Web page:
People are sometimes surprised to learn that, as young man, Oscar Wilde (1854-1900), the poet, playwright and wit famous for his flamboyant and ultimately dramatic life in London and Paris, made two earlier visits to America.
Further, that each of these visits was important variously in informing his personal development, career, works, and legacy.
Oscar Wilde's first visit to America was for the entire year in 1882, during which he conducting a Lecture Tour across the continent, including Canada, in which he undertook some 140 lectures. The itinerary of this formative lecture tour has never been precisely compiled—there have been several major previously published versions but none agrees with any other. A major focus of this web site is to provide a definitive itinerary of the lecture tour using modern archival research.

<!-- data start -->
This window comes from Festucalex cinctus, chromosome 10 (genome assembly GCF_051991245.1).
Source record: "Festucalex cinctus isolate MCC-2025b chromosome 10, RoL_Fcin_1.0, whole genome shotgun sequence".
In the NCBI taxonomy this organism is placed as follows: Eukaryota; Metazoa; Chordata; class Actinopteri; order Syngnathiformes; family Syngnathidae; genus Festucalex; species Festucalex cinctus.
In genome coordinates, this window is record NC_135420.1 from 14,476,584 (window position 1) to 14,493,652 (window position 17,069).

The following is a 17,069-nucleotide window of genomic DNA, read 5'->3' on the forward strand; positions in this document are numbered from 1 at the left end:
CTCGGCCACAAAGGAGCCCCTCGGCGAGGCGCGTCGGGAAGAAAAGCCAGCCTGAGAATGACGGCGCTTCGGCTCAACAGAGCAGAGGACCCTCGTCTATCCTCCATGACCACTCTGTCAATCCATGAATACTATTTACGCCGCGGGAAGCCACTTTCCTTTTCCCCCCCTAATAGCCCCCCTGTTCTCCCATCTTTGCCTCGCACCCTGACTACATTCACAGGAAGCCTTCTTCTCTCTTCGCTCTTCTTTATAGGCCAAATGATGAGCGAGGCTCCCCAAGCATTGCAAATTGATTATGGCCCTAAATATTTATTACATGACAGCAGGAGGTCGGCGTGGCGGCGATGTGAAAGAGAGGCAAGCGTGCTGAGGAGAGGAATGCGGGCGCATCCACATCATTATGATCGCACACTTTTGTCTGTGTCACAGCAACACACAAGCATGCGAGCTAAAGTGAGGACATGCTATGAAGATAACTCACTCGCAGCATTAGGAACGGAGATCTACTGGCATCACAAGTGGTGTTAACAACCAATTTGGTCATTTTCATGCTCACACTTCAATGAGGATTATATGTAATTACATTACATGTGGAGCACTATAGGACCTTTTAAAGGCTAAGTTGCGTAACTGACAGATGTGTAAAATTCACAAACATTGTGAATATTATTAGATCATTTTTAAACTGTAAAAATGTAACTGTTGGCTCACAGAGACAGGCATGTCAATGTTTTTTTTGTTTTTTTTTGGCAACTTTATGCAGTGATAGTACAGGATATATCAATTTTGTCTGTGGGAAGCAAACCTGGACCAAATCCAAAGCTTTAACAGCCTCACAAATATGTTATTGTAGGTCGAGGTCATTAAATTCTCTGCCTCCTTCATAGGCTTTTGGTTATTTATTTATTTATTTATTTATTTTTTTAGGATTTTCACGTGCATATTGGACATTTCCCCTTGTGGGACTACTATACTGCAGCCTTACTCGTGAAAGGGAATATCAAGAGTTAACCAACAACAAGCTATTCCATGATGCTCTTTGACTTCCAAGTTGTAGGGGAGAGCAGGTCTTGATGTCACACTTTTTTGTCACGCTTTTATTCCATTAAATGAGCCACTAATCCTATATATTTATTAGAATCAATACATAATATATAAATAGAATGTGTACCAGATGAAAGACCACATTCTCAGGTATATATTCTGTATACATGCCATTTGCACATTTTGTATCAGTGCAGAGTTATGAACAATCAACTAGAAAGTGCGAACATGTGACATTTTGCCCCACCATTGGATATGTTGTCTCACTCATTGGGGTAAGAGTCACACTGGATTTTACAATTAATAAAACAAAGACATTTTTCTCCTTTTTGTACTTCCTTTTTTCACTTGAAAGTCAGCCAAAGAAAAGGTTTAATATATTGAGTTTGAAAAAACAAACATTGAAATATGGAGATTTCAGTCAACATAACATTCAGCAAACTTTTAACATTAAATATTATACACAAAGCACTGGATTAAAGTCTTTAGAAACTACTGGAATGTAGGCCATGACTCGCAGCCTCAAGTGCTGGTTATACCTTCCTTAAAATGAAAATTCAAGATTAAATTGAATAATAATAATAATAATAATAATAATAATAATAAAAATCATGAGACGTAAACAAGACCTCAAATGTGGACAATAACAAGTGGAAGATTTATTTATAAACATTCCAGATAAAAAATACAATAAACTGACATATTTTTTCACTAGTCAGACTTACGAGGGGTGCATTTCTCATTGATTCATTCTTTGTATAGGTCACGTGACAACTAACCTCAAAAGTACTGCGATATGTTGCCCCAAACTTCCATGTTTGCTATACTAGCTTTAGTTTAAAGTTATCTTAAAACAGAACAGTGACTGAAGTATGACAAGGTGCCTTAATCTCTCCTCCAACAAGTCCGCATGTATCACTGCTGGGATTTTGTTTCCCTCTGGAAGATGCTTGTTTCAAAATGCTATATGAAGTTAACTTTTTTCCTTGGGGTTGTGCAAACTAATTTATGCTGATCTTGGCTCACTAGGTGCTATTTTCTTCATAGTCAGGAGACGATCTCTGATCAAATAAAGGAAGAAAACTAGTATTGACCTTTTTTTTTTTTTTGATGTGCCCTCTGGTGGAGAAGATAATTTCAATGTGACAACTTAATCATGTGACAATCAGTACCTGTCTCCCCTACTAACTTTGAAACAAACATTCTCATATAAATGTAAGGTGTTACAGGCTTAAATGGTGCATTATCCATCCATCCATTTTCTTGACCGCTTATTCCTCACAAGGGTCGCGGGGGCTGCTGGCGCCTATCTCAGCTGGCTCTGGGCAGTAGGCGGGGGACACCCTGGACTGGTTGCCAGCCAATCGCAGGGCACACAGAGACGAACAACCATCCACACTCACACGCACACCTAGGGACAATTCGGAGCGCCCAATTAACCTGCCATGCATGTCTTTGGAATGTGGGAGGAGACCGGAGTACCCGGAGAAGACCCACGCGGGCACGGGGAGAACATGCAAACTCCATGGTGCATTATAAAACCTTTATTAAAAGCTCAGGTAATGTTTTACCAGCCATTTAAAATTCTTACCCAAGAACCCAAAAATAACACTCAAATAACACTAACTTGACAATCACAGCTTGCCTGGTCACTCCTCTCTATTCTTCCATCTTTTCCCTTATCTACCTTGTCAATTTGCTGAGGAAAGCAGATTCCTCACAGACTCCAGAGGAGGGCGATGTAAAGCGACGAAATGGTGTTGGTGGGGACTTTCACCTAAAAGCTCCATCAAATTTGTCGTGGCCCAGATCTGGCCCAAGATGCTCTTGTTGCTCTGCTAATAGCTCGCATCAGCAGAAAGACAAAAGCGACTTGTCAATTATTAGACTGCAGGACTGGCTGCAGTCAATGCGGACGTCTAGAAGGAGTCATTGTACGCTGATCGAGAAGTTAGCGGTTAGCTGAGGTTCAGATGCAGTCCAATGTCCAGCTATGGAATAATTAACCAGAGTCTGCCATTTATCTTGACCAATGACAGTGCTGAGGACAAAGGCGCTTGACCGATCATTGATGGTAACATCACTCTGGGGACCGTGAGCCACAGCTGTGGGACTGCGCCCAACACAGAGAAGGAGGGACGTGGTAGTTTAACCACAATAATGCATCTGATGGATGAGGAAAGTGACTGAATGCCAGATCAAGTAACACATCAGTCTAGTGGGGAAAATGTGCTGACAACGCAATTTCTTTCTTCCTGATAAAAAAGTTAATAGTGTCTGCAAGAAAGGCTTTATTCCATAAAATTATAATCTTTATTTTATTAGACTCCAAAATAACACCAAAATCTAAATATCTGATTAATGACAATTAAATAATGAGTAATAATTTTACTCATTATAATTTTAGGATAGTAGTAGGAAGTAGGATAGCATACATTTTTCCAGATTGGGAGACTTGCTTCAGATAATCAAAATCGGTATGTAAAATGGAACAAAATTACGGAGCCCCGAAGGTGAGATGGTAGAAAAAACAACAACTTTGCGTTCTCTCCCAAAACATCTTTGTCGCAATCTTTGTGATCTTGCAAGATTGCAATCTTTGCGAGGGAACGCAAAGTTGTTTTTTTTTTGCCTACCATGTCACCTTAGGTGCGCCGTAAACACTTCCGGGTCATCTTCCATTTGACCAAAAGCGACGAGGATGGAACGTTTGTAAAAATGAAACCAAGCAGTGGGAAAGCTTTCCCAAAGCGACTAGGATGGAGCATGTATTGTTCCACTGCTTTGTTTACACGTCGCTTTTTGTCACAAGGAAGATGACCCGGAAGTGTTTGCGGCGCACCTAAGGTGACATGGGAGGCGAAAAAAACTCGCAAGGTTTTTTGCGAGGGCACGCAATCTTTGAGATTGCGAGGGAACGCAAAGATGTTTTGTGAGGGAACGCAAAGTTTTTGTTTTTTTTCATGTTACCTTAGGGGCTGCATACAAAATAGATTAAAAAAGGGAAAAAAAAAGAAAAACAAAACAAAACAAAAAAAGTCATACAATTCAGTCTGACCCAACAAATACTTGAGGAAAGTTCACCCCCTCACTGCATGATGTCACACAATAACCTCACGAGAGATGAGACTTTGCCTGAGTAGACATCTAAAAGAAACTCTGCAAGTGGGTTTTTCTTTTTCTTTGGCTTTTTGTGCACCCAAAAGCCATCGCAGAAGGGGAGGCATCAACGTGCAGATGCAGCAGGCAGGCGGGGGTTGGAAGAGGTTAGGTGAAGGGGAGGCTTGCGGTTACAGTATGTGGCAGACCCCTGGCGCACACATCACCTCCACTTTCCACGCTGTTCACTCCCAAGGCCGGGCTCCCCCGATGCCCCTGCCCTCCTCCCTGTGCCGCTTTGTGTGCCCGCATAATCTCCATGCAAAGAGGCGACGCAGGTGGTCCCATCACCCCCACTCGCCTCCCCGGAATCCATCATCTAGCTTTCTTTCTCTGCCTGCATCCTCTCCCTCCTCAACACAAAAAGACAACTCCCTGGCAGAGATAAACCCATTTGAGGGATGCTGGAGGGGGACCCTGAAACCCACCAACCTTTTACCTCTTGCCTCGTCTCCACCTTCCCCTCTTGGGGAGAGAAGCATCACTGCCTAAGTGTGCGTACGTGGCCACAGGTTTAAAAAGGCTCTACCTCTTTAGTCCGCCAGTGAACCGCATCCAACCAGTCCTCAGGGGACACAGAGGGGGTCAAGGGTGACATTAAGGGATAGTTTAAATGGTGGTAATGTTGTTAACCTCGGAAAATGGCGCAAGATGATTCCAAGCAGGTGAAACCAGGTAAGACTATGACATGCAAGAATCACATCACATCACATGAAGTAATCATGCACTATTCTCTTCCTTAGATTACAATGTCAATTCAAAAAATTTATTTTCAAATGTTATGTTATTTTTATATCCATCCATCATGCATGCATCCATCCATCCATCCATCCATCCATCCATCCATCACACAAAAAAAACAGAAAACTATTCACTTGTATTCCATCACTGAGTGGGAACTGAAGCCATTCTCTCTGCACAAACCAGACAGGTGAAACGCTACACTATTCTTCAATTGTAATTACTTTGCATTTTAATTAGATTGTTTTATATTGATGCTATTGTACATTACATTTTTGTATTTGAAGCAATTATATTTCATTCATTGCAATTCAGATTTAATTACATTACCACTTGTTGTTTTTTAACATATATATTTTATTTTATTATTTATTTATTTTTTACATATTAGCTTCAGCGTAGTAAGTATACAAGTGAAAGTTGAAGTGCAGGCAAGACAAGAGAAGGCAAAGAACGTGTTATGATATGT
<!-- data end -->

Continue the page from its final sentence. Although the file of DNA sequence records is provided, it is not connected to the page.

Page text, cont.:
It was also shortly after his arrival in New York that photographs of Wilde were taken that have come to define the image we have of him today. This web site is the only repository, in book form or online, where all of the photographs are displayed in one place. Here you can learn about each of the photographs, including one which, in keeping with Wilde's desire for notoriety, was instrumental in establishing the U.S. law of copyright for photographs.
There have been countless thousands of performances of Wilde's plays worldwide in the last 130 years. But it is under-appreciated that the first ever production of an Oscar Wilde play was in New York many years before his great success on the London stage. In August 1883 Wilde's early, and unsuccessful, play Vera; or, The Nihilists was staged—and Wilde made a second visit to America for a month to oversee the production. This web site examines the background to the play.
In the world of Wilde scholarship there exists much historical information relating to his time in America: works, ephemera, photographs, quotations, interviews, and more.
This web site is a selected resource informed by much original research.